Two women pose together for a selfie. Both are wearing blue buffs that cover the lower half of their faces. They're standing in front of a wide, shallow creek edged by trees.
Making Connections Delaware Stream Stewards Project Manager Kim Hachadoorian (l) and Alliance for Watershed Education (AWE) Fellow Charlye Stewart (r) on the Brandywine Creek. © Kim Hachadoorian/TNC

Stories in Delaware

More Than Just a Summer Job

Interns gain professional experience while expanding the capacity of our conservation work across Delaware.

This article was updated on September 29, 2020.

Summer internships for some college students mean coffee runs, making copies and filing. Not at The Nature Conservancy in Delaware, where our interns provide essential support to staff and programs, expanding the capacity of our conservation work across the state.

Whether they are serving as stewardship assistants on our preserves or in the role of the Delaware River Watershed Fellow—working with the Stream Stewards program and First State National Historical Park in Wilmington—our interns help advance our mission in Delaware.

Charlye Stewart served as the 2020 AWE Fellow for TNC and First State National Historical Park. She is a senior at the University of Delaware where she is majoring in Wildlife Conservation with a minor in Integrated Design.

Contact us for information about internship opportunities in Delaware.

Three women stand widely spaced apart in a sun-dappled forested park.
Connecting to the Watershed Staff members from First State National Historical Park (left and center) with 2020 Alliance for Watershed Education (AWE) Fellow Charlye Stewart (right). © Kim Hachadoorian/TNC

Connecting People to the Watershed

During the summer of 2020, Charlye Stewart served in the role of Delaware River Watershed Fellow as part of the Alliance for Watershed Education (AWE). As one of 23 AWE Fellows working on outreach and education efforts in the Delaware River watershed, she helped educate residents of Wilmington about recreational opportunities and resources in First State National Historical Park.

Discussions about the Brandywine Creek—a treasured resource that provides a cool place to swim on a hot summer day, a place to go fishing with friends, and perhaps most importantly, the source of Wilmington’s drinking water—led to a greater awareness of the need to protect our watersheds and natural resources.

“Visting both the park and creek throughout the summer, I took time to speak to local park-goers to get a sense of direction for my capstone project,” said Charlye. She was able to meet with local high school students over the summer as well, to hear perspectives from local youth. “I even had the opportunity to work alongside students from Delaware Green Jobs [high school interns] and teens from ‘The Warehouse’ in Wilmington to further build on the project,” she added.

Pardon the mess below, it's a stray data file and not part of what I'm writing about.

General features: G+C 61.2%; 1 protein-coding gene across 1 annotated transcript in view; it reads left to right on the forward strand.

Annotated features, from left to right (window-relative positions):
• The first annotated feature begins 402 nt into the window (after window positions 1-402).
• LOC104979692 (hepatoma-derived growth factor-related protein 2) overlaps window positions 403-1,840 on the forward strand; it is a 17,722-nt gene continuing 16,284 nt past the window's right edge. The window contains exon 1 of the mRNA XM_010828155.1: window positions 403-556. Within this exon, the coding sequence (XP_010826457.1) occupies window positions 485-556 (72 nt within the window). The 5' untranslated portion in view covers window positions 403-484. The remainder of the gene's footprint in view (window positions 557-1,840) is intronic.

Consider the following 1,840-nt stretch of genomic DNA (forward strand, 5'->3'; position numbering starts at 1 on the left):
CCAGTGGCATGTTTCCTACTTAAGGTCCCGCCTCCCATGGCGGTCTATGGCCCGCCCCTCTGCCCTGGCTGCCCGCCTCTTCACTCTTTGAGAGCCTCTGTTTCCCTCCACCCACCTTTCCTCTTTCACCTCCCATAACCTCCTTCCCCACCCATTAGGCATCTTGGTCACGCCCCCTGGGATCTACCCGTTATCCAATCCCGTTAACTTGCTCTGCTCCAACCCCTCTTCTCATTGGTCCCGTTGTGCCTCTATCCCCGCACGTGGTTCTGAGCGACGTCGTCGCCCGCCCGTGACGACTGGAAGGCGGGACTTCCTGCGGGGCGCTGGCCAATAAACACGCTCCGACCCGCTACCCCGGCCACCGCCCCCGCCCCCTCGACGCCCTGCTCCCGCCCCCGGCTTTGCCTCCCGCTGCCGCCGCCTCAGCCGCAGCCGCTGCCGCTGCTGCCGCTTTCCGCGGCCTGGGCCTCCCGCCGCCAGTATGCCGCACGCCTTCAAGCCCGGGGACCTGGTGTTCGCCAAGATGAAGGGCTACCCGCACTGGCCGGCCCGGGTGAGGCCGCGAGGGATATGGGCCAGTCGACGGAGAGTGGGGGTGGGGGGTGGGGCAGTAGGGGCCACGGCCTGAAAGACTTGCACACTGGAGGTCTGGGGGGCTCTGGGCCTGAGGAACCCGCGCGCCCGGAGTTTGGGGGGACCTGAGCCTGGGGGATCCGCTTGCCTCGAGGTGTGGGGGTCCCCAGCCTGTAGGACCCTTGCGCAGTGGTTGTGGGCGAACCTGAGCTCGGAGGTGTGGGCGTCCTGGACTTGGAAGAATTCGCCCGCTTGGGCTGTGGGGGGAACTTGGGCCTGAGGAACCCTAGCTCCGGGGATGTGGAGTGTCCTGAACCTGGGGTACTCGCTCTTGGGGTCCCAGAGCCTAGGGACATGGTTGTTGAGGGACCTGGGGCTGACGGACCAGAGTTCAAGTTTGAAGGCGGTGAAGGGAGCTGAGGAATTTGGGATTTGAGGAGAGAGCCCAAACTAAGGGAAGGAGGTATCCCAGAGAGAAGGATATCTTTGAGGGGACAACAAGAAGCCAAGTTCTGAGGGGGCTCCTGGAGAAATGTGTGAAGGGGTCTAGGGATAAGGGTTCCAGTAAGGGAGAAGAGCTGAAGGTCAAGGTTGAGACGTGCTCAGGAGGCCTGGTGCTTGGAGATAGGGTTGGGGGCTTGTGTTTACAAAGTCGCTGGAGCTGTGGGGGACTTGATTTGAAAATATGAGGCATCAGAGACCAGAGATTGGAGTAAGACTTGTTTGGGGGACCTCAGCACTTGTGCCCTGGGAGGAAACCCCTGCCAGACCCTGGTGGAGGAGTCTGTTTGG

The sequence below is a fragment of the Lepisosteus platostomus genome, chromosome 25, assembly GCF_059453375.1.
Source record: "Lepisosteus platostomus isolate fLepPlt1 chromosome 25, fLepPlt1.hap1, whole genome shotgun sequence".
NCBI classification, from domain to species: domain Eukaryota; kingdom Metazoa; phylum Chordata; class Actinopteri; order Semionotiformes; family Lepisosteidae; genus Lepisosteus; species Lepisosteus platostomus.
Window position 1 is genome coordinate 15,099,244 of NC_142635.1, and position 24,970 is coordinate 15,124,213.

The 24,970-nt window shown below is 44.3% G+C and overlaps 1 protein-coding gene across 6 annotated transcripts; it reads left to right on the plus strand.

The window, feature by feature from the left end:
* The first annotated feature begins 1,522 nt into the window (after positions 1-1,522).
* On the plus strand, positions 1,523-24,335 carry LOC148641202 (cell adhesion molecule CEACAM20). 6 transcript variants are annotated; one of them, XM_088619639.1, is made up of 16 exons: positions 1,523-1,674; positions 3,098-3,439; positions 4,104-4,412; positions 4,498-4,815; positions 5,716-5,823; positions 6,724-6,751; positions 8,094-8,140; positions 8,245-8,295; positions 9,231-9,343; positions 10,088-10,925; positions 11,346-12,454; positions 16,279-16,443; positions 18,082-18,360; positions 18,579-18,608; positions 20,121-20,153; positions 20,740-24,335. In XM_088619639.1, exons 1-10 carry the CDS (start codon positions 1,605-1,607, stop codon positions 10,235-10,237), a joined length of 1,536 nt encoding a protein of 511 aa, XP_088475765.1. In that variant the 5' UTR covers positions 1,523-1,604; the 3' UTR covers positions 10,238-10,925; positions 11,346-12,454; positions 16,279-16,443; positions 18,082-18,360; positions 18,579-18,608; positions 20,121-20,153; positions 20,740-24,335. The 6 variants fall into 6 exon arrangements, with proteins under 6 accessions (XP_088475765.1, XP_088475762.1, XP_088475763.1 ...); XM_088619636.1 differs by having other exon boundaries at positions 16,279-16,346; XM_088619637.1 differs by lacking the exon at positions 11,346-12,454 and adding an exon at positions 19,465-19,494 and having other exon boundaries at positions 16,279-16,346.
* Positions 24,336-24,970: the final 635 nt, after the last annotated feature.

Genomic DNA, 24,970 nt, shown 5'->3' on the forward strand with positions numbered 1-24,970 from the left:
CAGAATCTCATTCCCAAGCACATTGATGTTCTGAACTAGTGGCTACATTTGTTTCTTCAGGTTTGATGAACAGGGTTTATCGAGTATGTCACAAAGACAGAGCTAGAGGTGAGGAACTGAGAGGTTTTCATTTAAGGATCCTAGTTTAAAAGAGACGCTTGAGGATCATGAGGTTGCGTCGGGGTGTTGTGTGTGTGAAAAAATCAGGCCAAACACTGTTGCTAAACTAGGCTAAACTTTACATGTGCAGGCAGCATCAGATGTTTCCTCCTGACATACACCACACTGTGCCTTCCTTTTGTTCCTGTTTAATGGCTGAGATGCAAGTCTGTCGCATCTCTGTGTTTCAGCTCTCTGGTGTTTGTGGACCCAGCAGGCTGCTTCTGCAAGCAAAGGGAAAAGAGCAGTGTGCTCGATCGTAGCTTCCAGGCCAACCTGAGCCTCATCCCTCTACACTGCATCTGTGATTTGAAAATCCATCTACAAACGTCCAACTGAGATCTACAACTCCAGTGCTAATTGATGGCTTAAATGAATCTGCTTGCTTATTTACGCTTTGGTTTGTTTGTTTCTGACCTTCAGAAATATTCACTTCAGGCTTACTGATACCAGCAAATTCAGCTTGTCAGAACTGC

Canada geese and a gaggle of goslings float along a wide, calm creek. Low hanging tree branches are reflected in the water.
Brandywine Creek The Brandywine Creek is the sole source of drinking water for Wilmington, Delaware's largest city. © Devan King

Restoring Habitat: Brandywine Shad 2020

Another exciting aspect of Charlye’s internship was her involvement with the Brandywine Shad 2020 initiative. This local group is working to remove old dams and increase fish passages for migratory fish like American shad and eels.

These species spend most of their life in the ocean but swim upstream into freshwater creeks and rivers to lay their eggs each summer. Dams installed since Colonial times have greatly reduced the populations of these fishes that once provided abundant food sources for Native Americans and early settlers.

A recent dam removal near the Brandywine Zoo has allowed American shad to access portions of the creek that have been inaccessible to them for hundreds of years. How do we know that the fish traveled upstream of the old dam?

Researchers from the University of Delaware along with members of Brandywine Shad 2020 joined volunteers, including Charlye and Stream Stewards Project Manager Kim Hachadoorian, to conduct a shad survey in July. During the fish survey they caught 158 juvenile shad and three adults at the base of the next dam on the Brandywine. 

After reflecting on her work with Charlye over the summer, Kim noted the continued importance of programs like the AWE Fellows which engage young people and help build their skill sets. Kim remarked, “Charlye’s experience highlights the importance of providing internships and building career pathways for the next generation of conservation leaders to ensure that we have a just and equitable future where people and nature can thrive together.”